• Drying rack
  • Bamboo or wooden skewers (or iron wires ~20 gauge)
  • Chemicals listed in the formulation
  • Alcohol (75% ABV)

Prep Work

To properly mix the chemicals, it’s best to use a mixing screen. You could steal a screen off of your neighbor’s house, but for better results you should make your own. At your local hardware store or online, find some brass or stainless steel screen around 200 mesh. You could also use aluminum screen, but the main concern is that the screen you use is non-sparking. You can use 1 by 2’s or 1 by 4’s to make a wooden frame to stretch the screen over. Fix the sides together and affix the screen with non-sparking nails or staples. Brass or copper will work great. The wood will form a tray to contain the powders while you shake the mixture through the screen. You might want to seal the wooden frame with polyurethane if you plan on reusing your screen.

1-1/2″ PVC pipe

1-½″ PVC pipe Courtesy of The Home Depot

A dipping tube can be made from 1.5 inch PVC pipe with an end cap. Make the tube about an inch longer than you plan to make the sticks. Attach the end cap with standard PVC glue and allow to fully cure before using. The day before making the sparklers would work great.

A drying rack can be made from just about anything, including a 2 by 4. Drill a bunch of holes wide enough to fit the skewers or wire, and deep enough to hold them stable. Place the holes far enough apart that you can add wet skewers without disturbing the others; ½″ or so should be fine.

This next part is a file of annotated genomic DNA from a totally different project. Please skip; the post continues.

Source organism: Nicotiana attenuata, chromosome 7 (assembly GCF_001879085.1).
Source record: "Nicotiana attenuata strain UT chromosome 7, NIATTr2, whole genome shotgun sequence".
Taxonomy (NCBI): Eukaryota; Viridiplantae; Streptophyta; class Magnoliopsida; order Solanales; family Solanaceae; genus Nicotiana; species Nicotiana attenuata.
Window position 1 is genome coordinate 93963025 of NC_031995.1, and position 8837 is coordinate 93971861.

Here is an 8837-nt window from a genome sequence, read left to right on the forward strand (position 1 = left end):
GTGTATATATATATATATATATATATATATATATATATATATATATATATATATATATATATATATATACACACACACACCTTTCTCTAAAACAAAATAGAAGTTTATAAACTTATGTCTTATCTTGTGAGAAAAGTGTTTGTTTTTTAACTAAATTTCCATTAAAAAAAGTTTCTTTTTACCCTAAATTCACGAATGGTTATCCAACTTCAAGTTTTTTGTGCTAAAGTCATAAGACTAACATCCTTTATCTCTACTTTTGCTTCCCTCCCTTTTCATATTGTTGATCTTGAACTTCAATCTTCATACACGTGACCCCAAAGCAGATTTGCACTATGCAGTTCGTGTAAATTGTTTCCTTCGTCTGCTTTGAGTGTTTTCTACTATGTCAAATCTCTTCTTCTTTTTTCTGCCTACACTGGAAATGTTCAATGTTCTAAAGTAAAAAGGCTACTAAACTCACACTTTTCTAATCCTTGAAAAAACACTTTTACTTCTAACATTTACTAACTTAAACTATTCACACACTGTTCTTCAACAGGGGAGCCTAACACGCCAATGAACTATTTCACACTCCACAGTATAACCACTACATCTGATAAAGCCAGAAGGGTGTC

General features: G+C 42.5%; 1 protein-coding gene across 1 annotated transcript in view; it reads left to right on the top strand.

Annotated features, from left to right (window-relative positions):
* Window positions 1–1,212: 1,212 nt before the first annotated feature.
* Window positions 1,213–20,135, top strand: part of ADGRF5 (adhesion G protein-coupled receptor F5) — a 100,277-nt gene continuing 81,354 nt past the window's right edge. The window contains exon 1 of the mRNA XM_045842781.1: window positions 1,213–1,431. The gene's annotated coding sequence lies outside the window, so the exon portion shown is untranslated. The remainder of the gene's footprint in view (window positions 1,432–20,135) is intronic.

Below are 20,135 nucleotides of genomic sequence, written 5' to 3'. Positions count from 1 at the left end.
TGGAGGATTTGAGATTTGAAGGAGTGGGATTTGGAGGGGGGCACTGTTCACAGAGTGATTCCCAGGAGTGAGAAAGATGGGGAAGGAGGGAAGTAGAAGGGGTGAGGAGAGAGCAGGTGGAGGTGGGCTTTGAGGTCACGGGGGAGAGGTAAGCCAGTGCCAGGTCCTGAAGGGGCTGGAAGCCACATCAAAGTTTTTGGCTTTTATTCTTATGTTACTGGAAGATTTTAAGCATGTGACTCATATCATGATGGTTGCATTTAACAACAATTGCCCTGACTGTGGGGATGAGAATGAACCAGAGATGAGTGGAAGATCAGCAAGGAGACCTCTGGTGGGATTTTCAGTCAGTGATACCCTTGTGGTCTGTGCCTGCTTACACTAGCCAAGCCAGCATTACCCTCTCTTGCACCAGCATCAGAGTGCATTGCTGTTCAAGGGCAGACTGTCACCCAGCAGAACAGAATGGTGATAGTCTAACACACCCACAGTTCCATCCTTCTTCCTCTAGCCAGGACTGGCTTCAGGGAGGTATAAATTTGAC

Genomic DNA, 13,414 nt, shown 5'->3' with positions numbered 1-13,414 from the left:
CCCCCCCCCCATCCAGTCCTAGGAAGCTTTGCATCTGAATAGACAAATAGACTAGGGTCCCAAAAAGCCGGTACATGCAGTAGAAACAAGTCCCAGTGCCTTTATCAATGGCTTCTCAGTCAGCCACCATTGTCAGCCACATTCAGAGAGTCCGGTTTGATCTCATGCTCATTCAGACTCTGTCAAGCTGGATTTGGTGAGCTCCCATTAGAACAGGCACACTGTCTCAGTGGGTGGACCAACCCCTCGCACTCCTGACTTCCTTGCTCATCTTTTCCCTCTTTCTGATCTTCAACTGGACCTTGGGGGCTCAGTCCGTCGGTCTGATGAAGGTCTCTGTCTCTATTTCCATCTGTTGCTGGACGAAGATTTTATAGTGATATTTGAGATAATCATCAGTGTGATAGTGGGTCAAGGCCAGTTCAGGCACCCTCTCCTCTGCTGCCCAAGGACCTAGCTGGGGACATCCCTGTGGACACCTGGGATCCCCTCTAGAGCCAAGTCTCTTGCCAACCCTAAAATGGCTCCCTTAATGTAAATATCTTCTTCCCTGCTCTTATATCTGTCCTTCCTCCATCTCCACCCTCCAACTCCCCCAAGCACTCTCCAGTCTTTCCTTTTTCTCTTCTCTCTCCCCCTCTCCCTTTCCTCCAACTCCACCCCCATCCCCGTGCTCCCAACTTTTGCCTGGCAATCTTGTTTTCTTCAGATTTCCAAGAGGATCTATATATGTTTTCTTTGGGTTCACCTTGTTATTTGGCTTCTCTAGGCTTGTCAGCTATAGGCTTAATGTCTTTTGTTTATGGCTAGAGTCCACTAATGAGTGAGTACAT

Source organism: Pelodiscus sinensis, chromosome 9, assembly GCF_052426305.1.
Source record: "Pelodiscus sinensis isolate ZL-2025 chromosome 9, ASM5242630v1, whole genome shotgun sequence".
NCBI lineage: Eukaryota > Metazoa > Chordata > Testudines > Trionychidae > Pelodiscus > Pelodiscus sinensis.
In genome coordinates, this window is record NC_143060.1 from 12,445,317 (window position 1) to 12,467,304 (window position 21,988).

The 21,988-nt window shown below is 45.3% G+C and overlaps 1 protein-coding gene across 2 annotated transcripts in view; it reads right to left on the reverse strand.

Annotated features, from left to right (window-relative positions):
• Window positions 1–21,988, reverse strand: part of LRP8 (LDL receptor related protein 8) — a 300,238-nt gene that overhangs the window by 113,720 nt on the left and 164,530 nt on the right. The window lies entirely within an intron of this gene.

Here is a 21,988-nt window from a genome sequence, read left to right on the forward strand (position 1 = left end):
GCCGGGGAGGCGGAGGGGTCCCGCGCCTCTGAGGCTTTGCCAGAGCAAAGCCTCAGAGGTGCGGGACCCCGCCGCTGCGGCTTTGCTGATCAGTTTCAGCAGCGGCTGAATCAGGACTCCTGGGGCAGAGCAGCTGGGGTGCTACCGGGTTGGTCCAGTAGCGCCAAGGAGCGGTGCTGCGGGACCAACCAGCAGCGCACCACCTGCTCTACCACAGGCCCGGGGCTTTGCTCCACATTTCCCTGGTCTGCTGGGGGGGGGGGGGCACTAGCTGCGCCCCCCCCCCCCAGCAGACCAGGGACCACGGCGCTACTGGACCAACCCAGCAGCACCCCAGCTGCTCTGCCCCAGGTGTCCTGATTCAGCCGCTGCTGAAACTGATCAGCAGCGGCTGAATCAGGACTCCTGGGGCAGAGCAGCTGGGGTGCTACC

Carefully mix together the chemicals and pour into your screen. Gently work the mixture through the screen into a collection container. Be careful not to grind the chemicals through the screen. The ignition promoters make the compound more sensitive to energy sources such as friction. A brush is a good idea to help work the mixture through the screen.

Slowly stir in your water/alcohol solution. Keep adding more until the mixture becomes syrupy. You will want it thin enough to be pourable, but thick enough that it will leave decent layers during dipping.

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Drying sparklers Courtesy of

Fill the dipping tube to about a ½″ from the top. You will likely need a funnel. One by one, dip the skewers or wire into the dipping tube. Place them into the drying rack for at least an hour or so, and up to a day. If your sparklers look as bad as those in the picture above, then you have not added enough water to the binder. To fix them, roll them on some paper to smooth them out when they are just dry enough not to stick to the paper.

Repeat this process until you build up to the desired thickness. The closer to the final few layers you get, the longer you will want to let the previous layers dry. Wait a full day between the last few layers. When the last layer is added let dry for about four days.

You will likely want to apply a protective coating to the finished product. A nitrocellulose lacquer or more PVC cement will work. This coating will promote smoother burning and prevent the fire from jumping down the sparkler.


As discussed in the section on chemicals, various chemicals produce varying colors. The given formulation relies mostly on black body radiation for color and will be mostly a yellow-white. Try mixing in other metal salts. Try mixing in color enhancers such as potassium perchlorate ( KClO4 ). Before adding other chemicals make sure to do your research. You don’t want to create any self-igniting or toxic compounds. Don’t be this guy!